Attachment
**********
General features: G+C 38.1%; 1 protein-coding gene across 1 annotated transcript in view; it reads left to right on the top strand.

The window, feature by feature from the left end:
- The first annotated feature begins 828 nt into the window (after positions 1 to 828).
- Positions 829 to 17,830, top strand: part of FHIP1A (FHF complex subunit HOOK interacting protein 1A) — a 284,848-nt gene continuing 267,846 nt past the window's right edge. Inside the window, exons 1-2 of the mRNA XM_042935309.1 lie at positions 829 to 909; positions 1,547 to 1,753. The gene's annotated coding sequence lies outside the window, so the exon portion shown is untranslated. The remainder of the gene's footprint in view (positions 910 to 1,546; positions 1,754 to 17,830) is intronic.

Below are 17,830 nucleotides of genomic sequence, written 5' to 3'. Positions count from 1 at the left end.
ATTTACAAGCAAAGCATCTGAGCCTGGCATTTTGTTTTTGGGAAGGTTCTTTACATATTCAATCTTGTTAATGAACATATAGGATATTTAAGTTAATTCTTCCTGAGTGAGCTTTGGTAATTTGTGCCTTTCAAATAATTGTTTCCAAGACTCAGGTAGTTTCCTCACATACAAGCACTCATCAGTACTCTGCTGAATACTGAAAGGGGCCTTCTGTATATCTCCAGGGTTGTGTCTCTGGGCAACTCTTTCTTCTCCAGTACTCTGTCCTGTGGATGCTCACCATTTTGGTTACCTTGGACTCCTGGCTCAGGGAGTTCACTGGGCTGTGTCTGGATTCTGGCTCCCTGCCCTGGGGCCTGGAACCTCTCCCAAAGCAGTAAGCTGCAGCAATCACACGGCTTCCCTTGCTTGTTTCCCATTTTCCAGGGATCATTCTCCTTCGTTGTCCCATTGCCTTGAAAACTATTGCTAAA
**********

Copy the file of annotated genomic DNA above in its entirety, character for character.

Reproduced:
General features: G+C 38.1%; 1 protein-coding gene across 1 annotated transcript in view; it reads left to right on the top strand.

The window, feature by feature from the left end:
- The first annotated feature begins 828 nt into the window (after positions 1 to 828).
- Positions 829 to 17,830, top strand: part of FHIP1A (FHF complex subunit HOOK interacting protein 1A) — a 284,848-nt gene continuing 267,846 nt past the window's right edge. Inside the window, exons 1-2 of the mRNA XM_042935309.1 lie at positions 829 to 909; positions 1,547 to 1,753. The gene's annotated coding sequence lies outside the window, so the exon portion shown is untranslated. The remainder of the gene's footprint in view (positions 910 to 1,546; positions 1,754 to 17,830) is intronic.

Below are 17,830 nucleotides of genomic sequence, written 5' to 3'. Positions count from 1 at the left end.
ATTTACAAGCAAAGCATCTGAGCCTGGCATTTTGTTTTTGGGAAGGTTCTTTACATATTCAATCTTGTTAATGAACATATAGGATATTTAAGTTAATTCTTCCTGAGTGAGCTTTGGTAATTTGTGCCTTTCAAATAATTGTTTCCAAGACTCAGGTAGTTTCCTCACATACAAGCACTCATCAGTACTCTGCTGAATACTGAAAGGGGCCTTCTGTATATCTCCAGGGTTGTGTCTCTGGGCAACTCTTTCTTCTCCAGTACTCTGTCCTGTGGATGCTCACCATTTTGGTTACCTTGGACTCCTGGCTCAGGGAGTTCACTGGGCTGTGTCTGGATTCTGGCTCCCTGCCCTGGGGCCTGGAACCTCTCCCAAAGCAGTAAGCTGCAGCAATCACACGGCTTCCCTTGCTTGTTTCCCATTTTCCAGGGATCATTCTCCTTCGTTGTCCCATTGCCTTGAAAACTATTGCTAAA